BOOK REVIEWS     George Justice, Editor

The “Real” Jane Austen

Searching for Jane Austen

By Emily Auerbach.
The University of Wisconsin Press, 2004.
xiii + 344 pages. Cloth. $35.00.

Reviewed by C. H. Hinnant.

In Searching for Jane Austen, Emily Auerbach seeks to uncover the “real” Jane Austen, by which she means the one concealed beneath the preconceptions fostered by well-meaning members of her family and by generations of misguided critics. In a delicious opening chapter, Auerbach shows how Austen became transformed into a sweet, saintly icon who led a blameless life and was never motivated in her career as novelist by anything so sordid as a desire for gain or public recognition. The alterations that take place in successive reprintings of her sister Casandra’s rather realistic sketch of 1811 become an apt emblem of how Jane Austen’s image was softened and beautifed at the same time that it was rendered ever more prim and spinsterish. Here and elsewhere, Auerbach is at her best in dredging up and skewering what might be described as a particularly toxic form of Austeniana, the vast mass of images, ex cathedra judgments, and arbitrary fictions, sometimes embodied in sentimental films and plays, that reveal more about the preconceptions of the commentators than about Austen herself.

A second chapter, devoted to Austen’s early writings, complements this project, for it gives full scope to the robust sense of humor suppressed in the sanitized image of Austen. In a sparkling survey, Auerbach makes fruitful comparisons between Austen and Mark Twain and draws our attention to some surprisingly Swiftian passages in the erased “Fragment Written to inculcate the practise of Virtue.” Here Auerbach’s brisk approach bears more than a passing resemblance to what she understands to be Austen’s own manner and provides the nonspecialist with an accessible introduction to Austen’s Juvenilia.

All this may seem perfectly straightforward. Yet Auerbach also goes on to imply that there is some intuitively graspable distinction between the actual Jane Austen and the sentimental image promoted by others. She asks us to believe that she felt herself “growing closer and closer to the real Jane Austen” as she was composing her own book. This suggests that there is more than traditional piety involved when Auerbach declares that Austen “seems more interested in displaying her artistic powers” in Northanger Abbey “than in telling a story,” or that Elizabeth Bennet shares Austen’s “wit” and “love of narration” or that there are numerous parallels between Austen and Emma Woodhouse. Appropriating an idea from poetic theory, Auerbach suggests that the real Austen is an immanent, perceptible presence within the novels, appearing both in the “voice” of the narrator and in the speeches of certain of the central female characters. In successive chapters on the novels, Auerbach’s readings are shadowed by what seems like an almost inevitable recourse to the voice of the “self-confident woman writer standing tall behind the curtain.”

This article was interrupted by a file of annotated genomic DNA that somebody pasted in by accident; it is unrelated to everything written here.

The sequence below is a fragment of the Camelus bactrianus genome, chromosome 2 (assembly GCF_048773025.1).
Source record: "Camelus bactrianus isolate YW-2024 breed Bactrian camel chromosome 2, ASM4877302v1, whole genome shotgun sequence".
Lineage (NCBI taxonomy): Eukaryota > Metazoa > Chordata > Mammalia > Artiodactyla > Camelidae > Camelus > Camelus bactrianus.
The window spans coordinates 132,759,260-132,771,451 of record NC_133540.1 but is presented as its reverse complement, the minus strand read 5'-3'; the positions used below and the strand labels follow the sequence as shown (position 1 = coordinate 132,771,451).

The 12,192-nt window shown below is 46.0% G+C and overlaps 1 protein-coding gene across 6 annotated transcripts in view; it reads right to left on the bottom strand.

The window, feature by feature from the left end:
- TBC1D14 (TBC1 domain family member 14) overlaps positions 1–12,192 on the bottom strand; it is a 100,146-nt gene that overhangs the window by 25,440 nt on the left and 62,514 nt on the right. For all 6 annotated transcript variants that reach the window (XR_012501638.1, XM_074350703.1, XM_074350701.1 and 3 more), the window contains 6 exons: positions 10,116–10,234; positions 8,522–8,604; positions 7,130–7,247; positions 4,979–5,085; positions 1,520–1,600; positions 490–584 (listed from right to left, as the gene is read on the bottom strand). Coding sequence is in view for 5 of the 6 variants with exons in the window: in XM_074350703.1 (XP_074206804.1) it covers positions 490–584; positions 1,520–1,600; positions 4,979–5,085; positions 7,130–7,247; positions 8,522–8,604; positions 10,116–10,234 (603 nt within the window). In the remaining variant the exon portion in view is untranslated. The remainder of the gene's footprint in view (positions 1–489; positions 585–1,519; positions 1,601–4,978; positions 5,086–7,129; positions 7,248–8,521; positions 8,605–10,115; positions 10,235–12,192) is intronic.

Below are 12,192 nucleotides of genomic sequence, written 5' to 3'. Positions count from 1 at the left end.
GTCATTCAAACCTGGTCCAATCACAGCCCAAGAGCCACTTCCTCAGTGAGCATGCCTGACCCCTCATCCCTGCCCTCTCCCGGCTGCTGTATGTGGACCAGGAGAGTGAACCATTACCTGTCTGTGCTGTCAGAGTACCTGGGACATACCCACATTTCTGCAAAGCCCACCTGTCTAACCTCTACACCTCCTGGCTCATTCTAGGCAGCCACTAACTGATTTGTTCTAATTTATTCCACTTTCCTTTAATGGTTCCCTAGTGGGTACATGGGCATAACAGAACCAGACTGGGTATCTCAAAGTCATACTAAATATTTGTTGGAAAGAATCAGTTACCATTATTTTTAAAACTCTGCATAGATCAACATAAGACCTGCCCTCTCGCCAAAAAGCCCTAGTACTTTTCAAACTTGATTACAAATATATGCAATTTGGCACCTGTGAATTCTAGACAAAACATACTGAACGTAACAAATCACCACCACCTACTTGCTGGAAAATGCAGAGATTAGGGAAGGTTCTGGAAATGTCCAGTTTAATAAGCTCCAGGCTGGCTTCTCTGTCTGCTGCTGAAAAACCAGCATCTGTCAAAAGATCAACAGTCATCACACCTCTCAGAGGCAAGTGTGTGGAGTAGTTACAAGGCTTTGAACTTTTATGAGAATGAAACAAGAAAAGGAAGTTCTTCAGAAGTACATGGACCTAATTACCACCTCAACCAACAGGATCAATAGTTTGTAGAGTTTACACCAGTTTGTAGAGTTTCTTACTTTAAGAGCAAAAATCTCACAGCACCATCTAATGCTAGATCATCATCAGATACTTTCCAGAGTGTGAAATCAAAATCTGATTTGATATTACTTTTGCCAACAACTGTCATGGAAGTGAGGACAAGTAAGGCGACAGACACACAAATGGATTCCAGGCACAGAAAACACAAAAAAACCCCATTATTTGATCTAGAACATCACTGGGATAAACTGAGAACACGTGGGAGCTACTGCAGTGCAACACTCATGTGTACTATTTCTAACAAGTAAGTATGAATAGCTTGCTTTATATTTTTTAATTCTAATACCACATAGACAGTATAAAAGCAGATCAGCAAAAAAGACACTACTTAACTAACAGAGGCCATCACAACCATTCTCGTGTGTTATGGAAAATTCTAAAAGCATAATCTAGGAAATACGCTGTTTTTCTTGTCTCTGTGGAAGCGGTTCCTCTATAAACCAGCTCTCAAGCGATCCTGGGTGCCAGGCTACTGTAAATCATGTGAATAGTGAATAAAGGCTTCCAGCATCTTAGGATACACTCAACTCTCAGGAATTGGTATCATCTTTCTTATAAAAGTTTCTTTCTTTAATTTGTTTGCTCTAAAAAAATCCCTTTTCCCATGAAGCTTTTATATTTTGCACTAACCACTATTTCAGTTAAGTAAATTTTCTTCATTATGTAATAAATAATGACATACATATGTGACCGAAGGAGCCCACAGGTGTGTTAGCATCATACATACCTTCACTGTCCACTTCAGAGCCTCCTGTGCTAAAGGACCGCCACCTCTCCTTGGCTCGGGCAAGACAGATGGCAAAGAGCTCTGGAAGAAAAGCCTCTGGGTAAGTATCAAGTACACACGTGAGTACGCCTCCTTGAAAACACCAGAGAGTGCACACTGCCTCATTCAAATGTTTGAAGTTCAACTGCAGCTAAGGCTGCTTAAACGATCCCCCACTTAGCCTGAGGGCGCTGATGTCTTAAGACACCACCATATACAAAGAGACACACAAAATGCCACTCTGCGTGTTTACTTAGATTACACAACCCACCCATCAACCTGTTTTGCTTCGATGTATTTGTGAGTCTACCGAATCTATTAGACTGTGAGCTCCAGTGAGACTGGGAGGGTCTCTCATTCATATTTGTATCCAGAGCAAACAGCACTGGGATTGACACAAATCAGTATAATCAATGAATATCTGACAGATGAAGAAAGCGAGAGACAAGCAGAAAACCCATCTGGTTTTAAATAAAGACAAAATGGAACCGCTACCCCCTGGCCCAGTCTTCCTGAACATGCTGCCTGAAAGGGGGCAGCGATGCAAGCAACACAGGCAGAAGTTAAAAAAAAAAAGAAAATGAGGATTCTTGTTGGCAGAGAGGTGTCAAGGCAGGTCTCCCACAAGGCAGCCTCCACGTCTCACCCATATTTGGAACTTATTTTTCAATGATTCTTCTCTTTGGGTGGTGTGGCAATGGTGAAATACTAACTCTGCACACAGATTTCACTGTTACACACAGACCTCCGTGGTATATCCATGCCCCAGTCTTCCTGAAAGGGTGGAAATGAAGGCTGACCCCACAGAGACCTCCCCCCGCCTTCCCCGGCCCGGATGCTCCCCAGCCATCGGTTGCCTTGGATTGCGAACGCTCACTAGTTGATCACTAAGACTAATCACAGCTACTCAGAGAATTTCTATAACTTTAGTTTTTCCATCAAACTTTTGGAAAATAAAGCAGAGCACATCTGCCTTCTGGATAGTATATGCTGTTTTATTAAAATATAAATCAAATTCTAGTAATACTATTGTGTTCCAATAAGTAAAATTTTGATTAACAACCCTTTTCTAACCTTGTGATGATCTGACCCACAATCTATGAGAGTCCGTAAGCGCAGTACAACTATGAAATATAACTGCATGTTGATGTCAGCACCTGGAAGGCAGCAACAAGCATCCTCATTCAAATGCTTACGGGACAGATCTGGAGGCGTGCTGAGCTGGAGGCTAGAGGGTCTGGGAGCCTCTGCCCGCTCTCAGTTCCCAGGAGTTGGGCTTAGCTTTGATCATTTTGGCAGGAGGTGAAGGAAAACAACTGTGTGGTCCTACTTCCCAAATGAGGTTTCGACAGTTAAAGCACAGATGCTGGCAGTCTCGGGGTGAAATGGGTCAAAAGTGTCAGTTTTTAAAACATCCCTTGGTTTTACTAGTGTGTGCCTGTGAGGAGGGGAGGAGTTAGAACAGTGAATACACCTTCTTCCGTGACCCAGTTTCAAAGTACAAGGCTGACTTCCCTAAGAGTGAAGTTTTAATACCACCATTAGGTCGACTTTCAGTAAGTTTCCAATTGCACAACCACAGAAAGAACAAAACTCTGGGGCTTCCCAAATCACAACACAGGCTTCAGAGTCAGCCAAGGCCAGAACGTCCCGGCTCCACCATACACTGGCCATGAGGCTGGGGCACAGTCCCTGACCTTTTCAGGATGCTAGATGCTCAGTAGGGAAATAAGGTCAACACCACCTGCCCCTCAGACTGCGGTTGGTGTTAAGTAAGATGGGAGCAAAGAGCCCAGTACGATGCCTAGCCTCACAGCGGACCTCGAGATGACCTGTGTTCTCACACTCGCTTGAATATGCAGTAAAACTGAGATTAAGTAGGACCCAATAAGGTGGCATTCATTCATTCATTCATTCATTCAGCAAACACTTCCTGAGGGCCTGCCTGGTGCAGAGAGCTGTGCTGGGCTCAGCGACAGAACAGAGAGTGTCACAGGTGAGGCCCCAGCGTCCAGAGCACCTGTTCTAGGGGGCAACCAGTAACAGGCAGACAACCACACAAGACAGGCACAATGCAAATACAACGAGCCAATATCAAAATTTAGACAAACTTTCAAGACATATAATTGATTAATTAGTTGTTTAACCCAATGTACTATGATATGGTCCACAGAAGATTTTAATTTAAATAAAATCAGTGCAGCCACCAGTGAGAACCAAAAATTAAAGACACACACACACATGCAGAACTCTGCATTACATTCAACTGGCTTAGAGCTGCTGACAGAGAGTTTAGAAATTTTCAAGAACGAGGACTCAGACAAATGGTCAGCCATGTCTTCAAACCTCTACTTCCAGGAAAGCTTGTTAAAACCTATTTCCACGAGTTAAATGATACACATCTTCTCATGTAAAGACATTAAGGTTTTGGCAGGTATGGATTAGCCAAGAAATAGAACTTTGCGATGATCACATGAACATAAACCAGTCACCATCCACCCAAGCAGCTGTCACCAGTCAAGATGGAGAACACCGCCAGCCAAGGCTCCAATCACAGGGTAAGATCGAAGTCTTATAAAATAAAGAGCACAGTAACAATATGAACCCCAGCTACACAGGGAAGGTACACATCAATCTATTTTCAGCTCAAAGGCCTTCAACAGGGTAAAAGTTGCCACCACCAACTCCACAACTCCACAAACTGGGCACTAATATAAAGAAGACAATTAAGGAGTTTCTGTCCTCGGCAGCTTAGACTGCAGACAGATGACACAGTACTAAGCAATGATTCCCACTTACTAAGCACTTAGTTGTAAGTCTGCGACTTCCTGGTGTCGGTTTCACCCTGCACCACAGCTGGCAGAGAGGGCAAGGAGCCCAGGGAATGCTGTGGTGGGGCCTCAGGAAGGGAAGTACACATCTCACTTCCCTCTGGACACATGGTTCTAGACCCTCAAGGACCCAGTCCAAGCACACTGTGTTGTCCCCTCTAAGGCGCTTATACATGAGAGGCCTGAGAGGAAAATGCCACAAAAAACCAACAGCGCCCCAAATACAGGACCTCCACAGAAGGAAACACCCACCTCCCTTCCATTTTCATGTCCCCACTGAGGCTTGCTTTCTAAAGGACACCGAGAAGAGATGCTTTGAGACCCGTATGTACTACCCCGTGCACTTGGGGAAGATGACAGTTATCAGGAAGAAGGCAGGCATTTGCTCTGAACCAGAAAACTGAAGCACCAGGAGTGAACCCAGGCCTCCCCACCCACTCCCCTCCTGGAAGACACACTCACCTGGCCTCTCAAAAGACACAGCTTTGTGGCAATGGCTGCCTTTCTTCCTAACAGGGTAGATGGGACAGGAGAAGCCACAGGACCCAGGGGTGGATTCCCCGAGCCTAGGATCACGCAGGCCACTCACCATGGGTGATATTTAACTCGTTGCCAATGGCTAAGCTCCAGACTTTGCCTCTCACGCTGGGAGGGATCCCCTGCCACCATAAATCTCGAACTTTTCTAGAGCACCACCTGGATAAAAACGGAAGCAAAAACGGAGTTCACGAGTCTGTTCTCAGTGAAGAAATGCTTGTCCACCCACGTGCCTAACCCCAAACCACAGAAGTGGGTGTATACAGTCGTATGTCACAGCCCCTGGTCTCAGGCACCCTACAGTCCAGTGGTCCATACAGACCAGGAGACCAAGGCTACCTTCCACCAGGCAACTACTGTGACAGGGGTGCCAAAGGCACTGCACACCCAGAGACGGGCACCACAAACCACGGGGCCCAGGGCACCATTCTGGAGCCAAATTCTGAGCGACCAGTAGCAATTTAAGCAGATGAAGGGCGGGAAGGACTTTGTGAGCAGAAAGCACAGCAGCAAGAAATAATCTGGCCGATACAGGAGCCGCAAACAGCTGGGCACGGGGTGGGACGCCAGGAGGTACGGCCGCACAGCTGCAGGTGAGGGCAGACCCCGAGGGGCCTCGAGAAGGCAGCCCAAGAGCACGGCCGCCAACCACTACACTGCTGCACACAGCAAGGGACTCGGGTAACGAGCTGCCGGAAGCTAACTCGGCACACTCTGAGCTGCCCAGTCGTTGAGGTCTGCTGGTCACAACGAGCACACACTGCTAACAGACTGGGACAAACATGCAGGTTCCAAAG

What exactly is the bearing of this rather surprising point of view on our understanding of the novels? One could begin by noting that Austen’s “narrative voice” is seen by Auerbach as an almost transparent medium, readily available to readers who have shed the misleading assumptions exposed in the opening chapter. In phrases like “Jane Austen reminds us that…” or Austen “aims her satiric gaze at…” or “we find her in the witty, lively good-humored voice of her heroine,” Auerbach appeals to a realm of intelligible, inward intention and self-presence. At the same time, however, she has to admit the disrupting effect of numerous passages where Austen’s intention may not be quite so obvious. She wonders, for example, who is the true heroine of Sense and Sensibility, or why Austen did not pair Elinor Dashwood with the “chivalrous man of action,” Colonel Brandon, rather than the weak, idle, inexperienced Edward Ferrars. In her view, “why Robert Martin should be criticized” (by Austen’s surrogate, Emma) “for not reading this bosom heaver [Regina Roche’s Children of the Abbey] is unclear.” Only by assimilating the text of the novels to a mode of inward vocal enactment can Auerbach overcome these intermittent moments of perplexing uncertainty.

 Nonetheless, Auerbach’s approach has broad implications for our assessment of Austen’s novels. What is offered here is a reading that resists the temptations of a crudely reductive androcentrism. It rejects the assumption that we can find in the recurring stereotypes that seem always to surround Austen’s life a source of insight about her novels. Yet there is one avenue that Auerbach refuses to pursue, an avenue—perhaps first marked out by Eve Sedgwick—in which Austen, to use Auerbach’s infelicitous phrase, is viewed as “a nymphomaniac.” Auerbach’s reluctance to venture down this avenue may be one reason why she mentions Lady Susan only in passing. And it leads to the conclusion that there is in fact almost nothing in this otherwise lively and perceptive study that could possibly offer the slightest offense to those zealous guardians of the Austen household penates—Cassandra, her brothers Henry and James, or James’s son, Edward Austen-Leigh. If there are readers who find this kind of inner constraint unsatisfying, they might wish to consult the rather different approach embodied in Jillian Heydt-Stevenson’s Austen’s Unbecoming Conjunctions: Subversive Laughter, Embodied History (Macmillan/Palgrave, 2005).



C. H. Hinnant is a member of JASNA’s Central Missouri Region.

JASNA News v.21, no. 3, Winter 2005, p. 25

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